Ignored in the Strategic Plan

Getting long-term employee buy-in and support is a topic I hear discussed a lot these days. There are concrete benefits to having happy employees that want to see your company grow and expect to stay with you, support you, and grow with you over the years.

Like any long-term relationship there has to be a common foundation, a goal, and a plan that you both can follow so that when you get there you are both happy and your business is doing well. The more people you have in your business the more relationships have to hold these three cores in place (Foundation, Goal, & Plan). Having a strong value statement for the business is a great start. Working that into your strategic growth plan is optimal for the type of business your people will want to stay with year after year.

What I have found is that the value statement can be strong, but it may not be consulted when the strategic growth plan is developed and announced. Recently I reviewed a strategic business plan for a local¬†institution that employs hundreds of people. I was shocked to see (or in this instance ‘Not See’) their focus for the next 2 years of growth. Let me give you some insight into what I saw and didn’t see with respect to their employees.


  • Excellence
  • Entrepreneurial spirit
  • Public accountability
  • Fiscal and environmental sustainability
  • Respect for all
  • Community connections

On the surface this list looks amazing. I would say that points 1 and 5 both have the ability to encompass great value for their employees.


  • Pathways
  • Extraordinary experiences
  • Community connections
  • Operational excellence

Their priorities are more limiting for employee engagement and support, but #4 (operational excellence) may encompass greatness in growth and buy-in for their staff.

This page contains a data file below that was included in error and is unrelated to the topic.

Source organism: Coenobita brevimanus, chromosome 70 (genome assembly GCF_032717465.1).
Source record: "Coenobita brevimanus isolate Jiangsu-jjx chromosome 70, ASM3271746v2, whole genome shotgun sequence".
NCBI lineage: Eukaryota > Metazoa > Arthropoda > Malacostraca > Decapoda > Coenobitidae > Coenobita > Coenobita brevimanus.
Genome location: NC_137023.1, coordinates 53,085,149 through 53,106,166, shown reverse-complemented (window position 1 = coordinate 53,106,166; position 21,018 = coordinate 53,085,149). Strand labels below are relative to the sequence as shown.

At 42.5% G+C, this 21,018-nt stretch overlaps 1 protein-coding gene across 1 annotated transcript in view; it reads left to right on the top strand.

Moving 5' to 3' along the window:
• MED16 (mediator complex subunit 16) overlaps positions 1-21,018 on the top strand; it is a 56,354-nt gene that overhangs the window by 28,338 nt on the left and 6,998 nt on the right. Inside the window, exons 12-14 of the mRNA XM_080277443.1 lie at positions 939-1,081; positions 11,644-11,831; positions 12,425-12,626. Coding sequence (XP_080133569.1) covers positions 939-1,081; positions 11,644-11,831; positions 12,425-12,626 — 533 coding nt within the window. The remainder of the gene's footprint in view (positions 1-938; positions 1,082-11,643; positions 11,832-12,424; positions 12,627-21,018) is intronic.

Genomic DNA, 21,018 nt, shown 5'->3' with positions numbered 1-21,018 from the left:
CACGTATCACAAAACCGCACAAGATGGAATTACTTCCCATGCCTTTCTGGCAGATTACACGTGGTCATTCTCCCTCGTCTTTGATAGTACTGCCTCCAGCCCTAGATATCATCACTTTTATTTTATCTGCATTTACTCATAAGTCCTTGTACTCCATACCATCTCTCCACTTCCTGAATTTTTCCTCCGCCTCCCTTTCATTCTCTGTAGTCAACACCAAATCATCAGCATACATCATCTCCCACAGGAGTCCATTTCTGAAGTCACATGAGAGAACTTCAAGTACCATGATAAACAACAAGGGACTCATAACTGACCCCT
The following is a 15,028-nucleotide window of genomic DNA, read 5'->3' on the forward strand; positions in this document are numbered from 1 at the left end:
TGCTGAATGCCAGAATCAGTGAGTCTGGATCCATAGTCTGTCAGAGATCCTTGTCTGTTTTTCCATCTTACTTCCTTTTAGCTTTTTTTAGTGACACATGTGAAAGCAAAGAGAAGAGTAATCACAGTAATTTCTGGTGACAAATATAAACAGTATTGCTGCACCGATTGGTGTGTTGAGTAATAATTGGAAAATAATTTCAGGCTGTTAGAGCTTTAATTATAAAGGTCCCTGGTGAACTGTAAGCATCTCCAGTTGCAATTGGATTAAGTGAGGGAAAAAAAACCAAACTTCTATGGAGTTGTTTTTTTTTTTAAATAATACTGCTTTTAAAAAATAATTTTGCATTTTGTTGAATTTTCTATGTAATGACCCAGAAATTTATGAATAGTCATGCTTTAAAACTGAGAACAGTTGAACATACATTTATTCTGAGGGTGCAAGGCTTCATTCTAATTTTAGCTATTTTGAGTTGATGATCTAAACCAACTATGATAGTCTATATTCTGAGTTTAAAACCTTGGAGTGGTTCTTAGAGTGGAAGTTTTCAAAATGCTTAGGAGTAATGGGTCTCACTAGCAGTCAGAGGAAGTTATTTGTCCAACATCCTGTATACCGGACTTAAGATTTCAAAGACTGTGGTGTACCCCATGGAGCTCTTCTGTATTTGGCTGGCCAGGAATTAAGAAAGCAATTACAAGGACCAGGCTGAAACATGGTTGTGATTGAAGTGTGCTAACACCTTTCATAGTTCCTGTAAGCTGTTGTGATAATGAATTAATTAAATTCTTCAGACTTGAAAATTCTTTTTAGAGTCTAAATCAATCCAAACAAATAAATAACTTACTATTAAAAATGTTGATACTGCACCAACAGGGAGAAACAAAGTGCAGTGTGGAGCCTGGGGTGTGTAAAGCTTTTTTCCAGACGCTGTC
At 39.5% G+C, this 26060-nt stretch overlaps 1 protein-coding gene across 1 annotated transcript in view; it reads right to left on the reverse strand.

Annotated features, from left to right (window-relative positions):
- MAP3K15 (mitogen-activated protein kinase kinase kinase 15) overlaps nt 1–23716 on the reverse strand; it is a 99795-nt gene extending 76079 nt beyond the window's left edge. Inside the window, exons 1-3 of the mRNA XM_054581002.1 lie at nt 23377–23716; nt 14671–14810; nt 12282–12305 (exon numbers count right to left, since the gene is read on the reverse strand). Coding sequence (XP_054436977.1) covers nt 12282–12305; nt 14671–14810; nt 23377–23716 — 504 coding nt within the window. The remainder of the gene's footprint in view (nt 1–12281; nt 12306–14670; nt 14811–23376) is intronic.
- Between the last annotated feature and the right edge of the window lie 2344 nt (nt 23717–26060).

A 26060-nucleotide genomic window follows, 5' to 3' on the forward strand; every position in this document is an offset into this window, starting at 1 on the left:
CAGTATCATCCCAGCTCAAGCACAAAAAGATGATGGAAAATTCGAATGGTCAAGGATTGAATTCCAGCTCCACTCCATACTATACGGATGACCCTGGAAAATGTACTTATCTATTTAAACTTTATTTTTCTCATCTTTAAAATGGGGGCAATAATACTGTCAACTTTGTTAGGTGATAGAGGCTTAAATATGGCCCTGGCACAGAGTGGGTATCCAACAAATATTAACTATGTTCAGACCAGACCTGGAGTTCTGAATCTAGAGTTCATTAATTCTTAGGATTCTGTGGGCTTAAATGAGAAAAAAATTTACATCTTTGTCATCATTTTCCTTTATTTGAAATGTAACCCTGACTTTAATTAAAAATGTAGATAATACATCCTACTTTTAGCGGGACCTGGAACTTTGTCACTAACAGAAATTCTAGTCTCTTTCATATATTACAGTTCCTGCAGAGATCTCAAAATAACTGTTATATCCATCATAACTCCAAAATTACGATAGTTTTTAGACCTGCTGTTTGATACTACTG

• To inspire innovation, transform lives and connect communities through the power of education
So it is looking like there may be some great possibilities for incredible work environments, happy staff, engaged and committed instructors and professors, hope for growth (both personal and professional) for their employees.


Before I go into the details that I feel are missing let me say that this plan is very extensive in its support of the students, the institution, and the community. There has been a lot of thought and hard work that has gone into this and I truly believe that this plan will make a difference to both the institution and all that it touches, including its employees. So as an offshoot of their focus there will be a positive result that will be felt.

That said, since there is some focus missing, and there are already issues that are being felt, I expect it will not be enough to make the mark for total fulfillment to encourage their best people to achieve more and stay on board.

So what is missing?

Elephant in your company


Here is a list of many of items addressed in the plan that will be directly affected as result of focus:

  • learning model
  • co-curricular records
  • common, specialized, and social entrepreneurship
  • new college degrees and expand university partnerships
  • accelerated pathways
  • student access, engagement, and outreach
  • College and Career Preparation services
  • delivery options
  • increase access through technology
  • apprentice-, diploma-, and degree-bound students
  • development of our faculty and staff to deliver
  • employers, industry, and other community partners for future needs of programs
  • new pathways and programs focused on skills shortages
  • etc…. including The City, Community Partners, Advisers, Stake holders, and employment services to name a few.

There is a lot of focus on training, skills, etc. to match industry requirements. There is a single point at the end of the 20 page list that mentions, “Build organizational capacity through employee engagement, diversity and accessibility, human resource, and talent management strategies”.

Notice that the employee is only named in the development of their skills to better support the clients/students/programs/operations and not for their own needs. Everyone else’s needs have been addressed (the building, the community, local business, recruitment, training, etc.). This is a big elephant to miss in a strategic plan aimed for 2015 and a lot of years to ignore your best resource.


Don’t miss the elephant in your company. If your business relies on competent and committed individuals that have skills you want to keep and bring huge value to your product or service, make sure they are part of your Vision, Mission, Value statement, and Strategic Plan.


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